To reduce inequality, fiscal policy has two mechanisms. On the tax side, tax systems must take on the task of progressively collecting taxes, that is to say, taxes proportional to the income and wealth of individuals. In this way, a greater portion of the taxes (a higher rate) are charged to those at the top of the income scale, while those at the bottom are charged a more marginal rate, or are exempt from taxes altogether.
With these resources, the State, by way of transferring public resources, can invest in public goods that provide for the progressive realization of the rights of all individuals. In the same way, by the targeted redistribution of resources to people in more vulnerable situations, States can assure the effective enjoyment of rights for populations marginalized by market dynamics, and can help to close socioeconomic divides.
Targeted taxes for the protection of rights
Finally, another form of connecting fiscal policy to the realization of human rights is through taxes that target goods and services that endanger the enjoyment of people’s rights. Taxes, by molding incentives for agents in the economic market, have the power to change behaviors and habits that contribute to the violation of rights.
This is the case, for example, with green taxes. This kind of tax is aimed at activities that deteriorate the environment and have direct repercussions on the enjoyment of ESC rights. Taxes on single-use plastics, which have been adopted by various countries for plastic bags, or taxes on carbon emissions are a few examples of green taxes that have been implemented in Europe and Latin America.
Another example is what is known as health taxes. This kind of tax is placed on food or other products that, in the short, medium, or long term, cause serious complications in the health of consumers. These taxes can be used to disincentivize certain habits and incentivize other, healthier options, resulting in the protection of the right to health. These additional taxes have been used in most places around the world for tobacco and alcohol; the taxes on sugary drinks in countries such as Mexico and Chile are another example of this kind of economic instrument.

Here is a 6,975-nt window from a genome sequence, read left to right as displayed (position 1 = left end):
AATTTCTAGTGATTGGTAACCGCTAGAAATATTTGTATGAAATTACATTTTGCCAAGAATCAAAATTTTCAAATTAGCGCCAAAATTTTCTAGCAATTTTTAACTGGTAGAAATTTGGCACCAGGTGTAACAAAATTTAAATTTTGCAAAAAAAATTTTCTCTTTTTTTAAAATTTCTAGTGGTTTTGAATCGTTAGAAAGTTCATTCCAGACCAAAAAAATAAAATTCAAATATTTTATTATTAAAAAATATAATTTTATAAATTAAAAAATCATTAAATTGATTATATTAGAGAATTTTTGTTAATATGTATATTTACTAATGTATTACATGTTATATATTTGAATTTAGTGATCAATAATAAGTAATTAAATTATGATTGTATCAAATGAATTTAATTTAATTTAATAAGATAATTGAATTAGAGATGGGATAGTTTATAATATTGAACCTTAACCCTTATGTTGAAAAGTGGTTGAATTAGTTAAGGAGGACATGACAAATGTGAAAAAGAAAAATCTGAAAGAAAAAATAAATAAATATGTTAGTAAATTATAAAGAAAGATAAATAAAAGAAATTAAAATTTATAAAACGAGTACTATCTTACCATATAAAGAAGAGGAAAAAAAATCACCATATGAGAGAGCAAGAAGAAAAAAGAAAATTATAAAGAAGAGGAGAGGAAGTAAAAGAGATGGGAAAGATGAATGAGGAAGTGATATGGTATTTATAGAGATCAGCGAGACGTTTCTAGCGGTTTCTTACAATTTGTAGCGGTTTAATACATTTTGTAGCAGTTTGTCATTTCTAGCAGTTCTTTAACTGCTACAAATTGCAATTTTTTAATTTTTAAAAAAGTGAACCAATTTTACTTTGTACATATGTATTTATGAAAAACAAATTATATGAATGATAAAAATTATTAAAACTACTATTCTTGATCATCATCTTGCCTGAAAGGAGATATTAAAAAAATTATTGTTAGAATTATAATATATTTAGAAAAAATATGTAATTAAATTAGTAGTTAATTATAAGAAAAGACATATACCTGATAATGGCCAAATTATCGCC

In the case that these taxes don’t successfully disincentivize harmful health habits or the use of detrimental materials, the resources gathered through these taxes can be used to mitigate their negative impacts, thus protecting and guaranteeing associated rights.
While the introduction to this piece mentioned that in the last few years the relationship between fiscal policy and human rights has become clearer, there are still substantial challenges and tensions in the articulation of these two fields. For example, the development of a more profound framework for the “maximum available resources clause” is still greatly needed in order to establish consolidated standards for the systematic evaluation of compliance.
The adoption of human rights principles and guidelines in fiscal policy is still very weak. International economic actors such as the International Monetary Fund (IMF), the World Bank (WB), and the Organization for Economic Cooperation and Development (OECD) are still removed from the field of human rights and limited in their expertise in these topics. It is very important, then, to develop a framework that dialogues with both so that the design of fiscal policy considers the normative criteria of human rights. Several organizations in Latin America have already begun to work in this line, initiating also the collection of human rights principles and guidelines created by experts in both fields, which can be used when making fiscal decisions. The central objective of this initiative is to have more and more economic policies that are congruent with the human rights obligations of States.